Handpicked content: How to identify and treat vitamin D deficiency

Start drinking non-fermented teas 

Emerging research from Korea and Taiwan has revealed that there may be a positive link between certain teas and bone health, due to the antioxidant effects of the flavonoids, catechins and polyphenols found in non-fermented tea.11,12 While this research is still very new, it does seem to suggest that habitual tea drinkers have a lower likelihood of developing osteoporosis, and significantly higher bone mineral density (BMD) than non-consumers. With many different options available, it can be hard to choose but here are some of our favourite non-fermented teas: 

  • Green Tea 
  • Yerba Mate 
  • Jasmine Tea 


Choose foods that are rich in vitamin C 

While the importance of calcium and vit D on bone health is well-documented, there's emerging research that suggests vitamin C could also be incredibly important for your bones and reducing the risk of osteoporosis.13,14 Aside from the obvious citrus fruits like oranges and lemons, start to incorporate more vitamin C into your diet with: 

  • Bell & chilli peppers 
  • Strawberries & blackcurrants 
  • Rosehips 

Handpicked content: What does vitamin C do?

How exercise can improve bone health

How exercise can improve bone health

Although it may not seem like it, your bones are made of living tissue, constantly renewing, and growing stronger as you use them. That’s one of the reasons why it's important that you keep physically active as you get older – maintaining and building bone strength will make them less likely to break. A combination of weight-bearing exercise and muscle-strengthening exercise is most effective for keeping your bones strong.15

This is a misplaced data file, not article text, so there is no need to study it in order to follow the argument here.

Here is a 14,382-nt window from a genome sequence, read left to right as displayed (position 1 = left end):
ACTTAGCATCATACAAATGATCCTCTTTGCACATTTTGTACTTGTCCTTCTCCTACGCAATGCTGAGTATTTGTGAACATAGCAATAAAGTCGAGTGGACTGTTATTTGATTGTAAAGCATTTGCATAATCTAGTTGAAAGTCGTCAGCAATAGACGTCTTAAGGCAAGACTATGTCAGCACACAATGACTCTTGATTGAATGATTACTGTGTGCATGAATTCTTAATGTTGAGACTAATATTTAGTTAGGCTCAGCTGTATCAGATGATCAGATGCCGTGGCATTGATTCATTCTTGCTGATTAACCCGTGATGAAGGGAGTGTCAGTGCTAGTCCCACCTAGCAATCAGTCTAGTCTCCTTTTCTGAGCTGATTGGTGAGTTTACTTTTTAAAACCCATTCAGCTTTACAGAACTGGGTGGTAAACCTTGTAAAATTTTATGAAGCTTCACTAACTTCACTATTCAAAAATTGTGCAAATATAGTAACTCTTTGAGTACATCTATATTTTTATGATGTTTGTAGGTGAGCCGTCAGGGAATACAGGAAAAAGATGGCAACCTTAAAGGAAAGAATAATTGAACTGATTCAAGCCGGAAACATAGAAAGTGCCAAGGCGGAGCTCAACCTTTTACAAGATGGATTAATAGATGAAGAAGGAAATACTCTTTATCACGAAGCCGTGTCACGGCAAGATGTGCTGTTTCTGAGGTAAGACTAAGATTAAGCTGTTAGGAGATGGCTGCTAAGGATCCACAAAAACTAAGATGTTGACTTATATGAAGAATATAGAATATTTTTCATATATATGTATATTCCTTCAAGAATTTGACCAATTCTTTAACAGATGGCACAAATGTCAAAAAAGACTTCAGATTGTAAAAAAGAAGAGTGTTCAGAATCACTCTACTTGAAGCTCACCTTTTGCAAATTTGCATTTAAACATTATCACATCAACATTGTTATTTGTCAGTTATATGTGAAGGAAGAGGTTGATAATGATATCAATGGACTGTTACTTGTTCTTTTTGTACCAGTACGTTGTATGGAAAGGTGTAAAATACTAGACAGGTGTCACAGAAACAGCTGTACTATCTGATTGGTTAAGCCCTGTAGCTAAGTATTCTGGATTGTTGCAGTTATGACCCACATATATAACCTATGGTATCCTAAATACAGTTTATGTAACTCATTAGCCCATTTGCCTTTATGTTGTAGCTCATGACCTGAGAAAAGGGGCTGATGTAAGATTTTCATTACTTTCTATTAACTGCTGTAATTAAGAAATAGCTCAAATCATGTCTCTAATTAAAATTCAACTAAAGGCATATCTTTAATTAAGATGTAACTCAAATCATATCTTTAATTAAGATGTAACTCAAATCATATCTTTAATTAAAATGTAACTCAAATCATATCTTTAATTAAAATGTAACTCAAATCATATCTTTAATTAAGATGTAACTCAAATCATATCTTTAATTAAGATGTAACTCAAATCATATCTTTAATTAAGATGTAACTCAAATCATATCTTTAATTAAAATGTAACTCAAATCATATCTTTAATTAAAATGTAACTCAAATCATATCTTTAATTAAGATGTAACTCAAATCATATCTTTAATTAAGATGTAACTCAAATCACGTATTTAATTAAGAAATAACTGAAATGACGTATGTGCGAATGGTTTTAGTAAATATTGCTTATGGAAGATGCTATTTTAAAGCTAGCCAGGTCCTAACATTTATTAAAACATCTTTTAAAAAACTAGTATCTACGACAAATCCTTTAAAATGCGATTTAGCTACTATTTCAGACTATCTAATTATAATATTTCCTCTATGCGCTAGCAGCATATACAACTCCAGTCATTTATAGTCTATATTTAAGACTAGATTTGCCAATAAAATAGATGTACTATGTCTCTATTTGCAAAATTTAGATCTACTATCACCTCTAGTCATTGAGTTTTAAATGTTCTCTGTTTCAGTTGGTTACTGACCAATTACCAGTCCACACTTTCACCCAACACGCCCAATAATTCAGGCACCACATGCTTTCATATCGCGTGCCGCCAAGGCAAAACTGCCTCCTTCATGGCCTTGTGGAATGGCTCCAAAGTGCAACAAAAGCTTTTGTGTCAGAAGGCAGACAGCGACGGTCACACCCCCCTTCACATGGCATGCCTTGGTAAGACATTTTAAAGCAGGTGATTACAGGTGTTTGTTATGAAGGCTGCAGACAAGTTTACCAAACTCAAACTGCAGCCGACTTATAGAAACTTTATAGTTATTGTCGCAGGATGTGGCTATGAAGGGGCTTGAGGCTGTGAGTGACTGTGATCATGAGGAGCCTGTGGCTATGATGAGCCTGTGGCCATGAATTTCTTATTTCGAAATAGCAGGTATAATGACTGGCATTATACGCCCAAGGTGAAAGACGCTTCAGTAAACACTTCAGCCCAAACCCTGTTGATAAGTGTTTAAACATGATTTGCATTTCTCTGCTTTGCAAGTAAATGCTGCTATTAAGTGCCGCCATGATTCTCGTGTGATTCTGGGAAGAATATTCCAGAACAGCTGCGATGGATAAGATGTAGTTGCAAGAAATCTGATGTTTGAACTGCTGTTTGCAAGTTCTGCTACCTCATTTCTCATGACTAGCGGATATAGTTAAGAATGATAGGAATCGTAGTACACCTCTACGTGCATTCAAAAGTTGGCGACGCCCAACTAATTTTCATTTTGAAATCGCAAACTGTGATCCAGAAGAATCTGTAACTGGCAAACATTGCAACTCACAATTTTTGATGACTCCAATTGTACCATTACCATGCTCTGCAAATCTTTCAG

A weight-bearing exercise is essentially any activity you do standing.

This can be anything from walking and climbing the stairs to basketball and Zumba. Higher impact exercises such as skipping, tennis and jogging are believed to be effective in reducing the risk of osteoporosis.16 

Muscle-strengthening and resistance exercises include press-ups, lifting weights, or using a muscle resistance band. The aim is for you to incrementally increase the resistance or weight as your muscles get stronger, also known as progressive resistance training, and this has been shown to be the most useful exercise of this type for increasing bone strength.

Current guidance is that you should do 20-30 minutes of this kind of strength training, two to three times each week.17 

Could quitting alcohol and smoking reduce your risk of developing osteoporosis?

It’s widely accepted that excessive alcohol and smoking are bad for you – but did you know it could affect your bone health? Research has shown that both smoking and excessive alcohol consumption significantly lower your bone mass density and therefore increase your chance of developing osteoporosis.18,19 

The final say

Although genetics, sex and age can all play a part in your chance of developing osteoporosis, there are a few external factors such as diet and exercise that you can control to limit that risk:

  • Make sure you are meeting your daily recommended amounts of calcium, vitamin D and vitamin C through a balanced and varied diet. Where it is not possible to meet the requirements through diet alone, you should start to take dietary supplements  
  • You should aim to complete some sort of moderate weight-bearing movement most days, and 20-30 minutes of muscle-strengthening exercise 2-3 days each week
  • Smoking and chronic drinking can increase your risk of developing osteoporosis